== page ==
While the Supreme Court has decriminalised adultery and homsexuality, the army will not be allowing it any time soon, army chief Bipin Rawat said on Thursday. They were “conservative”, and the soldier serving at the front should not have to worry about his family. The army was not above the law, Rawat conceded, but soldiers did not enjoy all the rights and privileges granted to civilians under the Constitution. The impact of the Supreme Court ruling on society in general would have to be observed for 20 years before they could think of accepting such norms in the army. For now, Rawat said, “We will still be dealing with them under various sections of the Army Act.”

Two questions are at stake here. First, it is not clear why the armed forces should be governed by regressive moral codes when the rest of the country is learning to shake them off. Second, why should the rights and freedoms of soldiers be imagined differently from that of civilians? According to some estimates, the Indian armed forces have 1.36 million active and 2.8 million reserve personnel, which means these rules affect a significant section of the population.

Unnatural laws

The army was already worried in September 2018, when the Supreme Court declared Section 377 was unconstitutional “in so far as it criminalises consensual sexual conduct between adults of the same sex” and struck down Section 497, which made adultery a punishable offence. But sections of the Army Act and the Air Force Act codify same sex intercourse as an offence, though in rather euphemistic language. While Section 45 of the Army Act mentions the “unbecoming conduct” of officers, Section 46(A) says a soldier found guilty of “cruel, indecent or unnatural” conduct faces up to seven years in jail. In military parlance, adultery is defined as “stealing the affections of a brother officer’s wife” and may be punishable under Section 69 of the Army Act.

Army lawyers have averred that the Supreme Court rulings may not affect the military since Article 33 of the Constitution gave Parliament the power to determine which rights apply to the armed forces. As of now, Parliament amending the Army, Navy or Indian Air Force Acts to accommodate either the Section 377 or the Section 497 judgment seems to be a remote prospect.

Together, the rules make up a complex of dated values. The ideal soldier is imagined as a rigidly heterosexual male. The soldier’s wife is the ward of the armed forces, with little agency of her own. Sexual choices are seen in a spectrum of “moral turpitude”, along with offences such as “intoxication” and “insubordination”. While the soldier must follow these exacting norms, he is not recognised as a fully formed individual subject. Rights that should accrue to every citizen can be denied to him.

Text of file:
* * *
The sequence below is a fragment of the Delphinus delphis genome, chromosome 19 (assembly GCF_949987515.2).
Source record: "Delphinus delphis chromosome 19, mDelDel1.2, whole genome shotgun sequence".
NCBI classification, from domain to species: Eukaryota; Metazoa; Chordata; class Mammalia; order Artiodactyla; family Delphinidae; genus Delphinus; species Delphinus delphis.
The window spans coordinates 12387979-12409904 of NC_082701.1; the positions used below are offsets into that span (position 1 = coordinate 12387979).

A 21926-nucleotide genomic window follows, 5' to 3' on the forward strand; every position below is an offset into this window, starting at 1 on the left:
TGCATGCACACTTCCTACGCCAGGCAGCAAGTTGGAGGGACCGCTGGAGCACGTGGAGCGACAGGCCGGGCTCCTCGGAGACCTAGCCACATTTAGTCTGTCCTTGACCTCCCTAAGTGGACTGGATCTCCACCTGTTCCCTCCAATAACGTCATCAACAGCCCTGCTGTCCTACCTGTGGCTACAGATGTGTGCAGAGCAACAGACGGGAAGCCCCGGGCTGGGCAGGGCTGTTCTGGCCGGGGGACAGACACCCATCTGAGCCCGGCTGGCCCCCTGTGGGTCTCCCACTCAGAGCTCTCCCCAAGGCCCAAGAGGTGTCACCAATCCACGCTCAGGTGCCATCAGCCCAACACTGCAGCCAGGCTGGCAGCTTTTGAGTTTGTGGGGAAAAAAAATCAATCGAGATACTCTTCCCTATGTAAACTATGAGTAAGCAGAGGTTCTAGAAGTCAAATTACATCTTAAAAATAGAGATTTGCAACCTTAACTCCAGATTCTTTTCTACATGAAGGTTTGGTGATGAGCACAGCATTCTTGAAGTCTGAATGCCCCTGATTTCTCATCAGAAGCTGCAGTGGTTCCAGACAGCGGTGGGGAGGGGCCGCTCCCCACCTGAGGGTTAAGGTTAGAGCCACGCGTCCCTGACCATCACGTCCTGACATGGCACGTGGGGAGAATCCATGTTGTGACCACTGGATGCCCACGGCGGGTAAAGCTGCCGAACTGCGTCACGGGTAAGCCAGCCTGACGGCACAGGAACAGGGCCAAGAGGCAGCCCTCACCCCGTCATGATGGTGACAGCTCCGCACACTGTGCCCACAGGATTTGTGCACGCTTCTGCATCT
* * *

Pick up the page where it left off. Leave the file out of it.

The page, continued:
A progressive force

The army’s argument that the rules are tied up with disciplinary issues and meant to preserve the morale of the troops are not convincing. Armies across the world, from Europe to South America to East Asia, have enabled gay soldiers to serve in their ranks and to be open about their sexual orientation. In 2011, the United States lifted an 18-year ban on openly gay armed forces personnel. Last year, the British Army, anxious to revamp its image, launched a recruitment drive with advertisements say soldiers could be gay, practise their faith and “get emotional”.

Everywhere, armies are shedding old associations between valour and a certain brand of hyper-male machismo. It is as punishing for its subjects as it is damaging to the societies these forces are meant to serve. There is no evidence to show more progressive values have come in the way of military efficiency either.

In adultery cases, military courts in India seem to be making slow progress. In 2016, a military court overturned the dismissal of an Indian Air Force officer for having an affair with a fellow officer’s wife. The court criticised the strict punishment for adultery, saying it “smacks of patriarchy and a punctilious mindset” since it held only men responsible for affair. In a recent judgment, the Armed Forces Tribunal, the apex military court, is also reported to have said that the forces should act according to the changing times.

But more systemic reforms, regarding both homosexuality and adultery, are needed rather than decisions taken case by case. It is to be hoped that Rawat’s comments this week have not killed of the few green shoots of progress.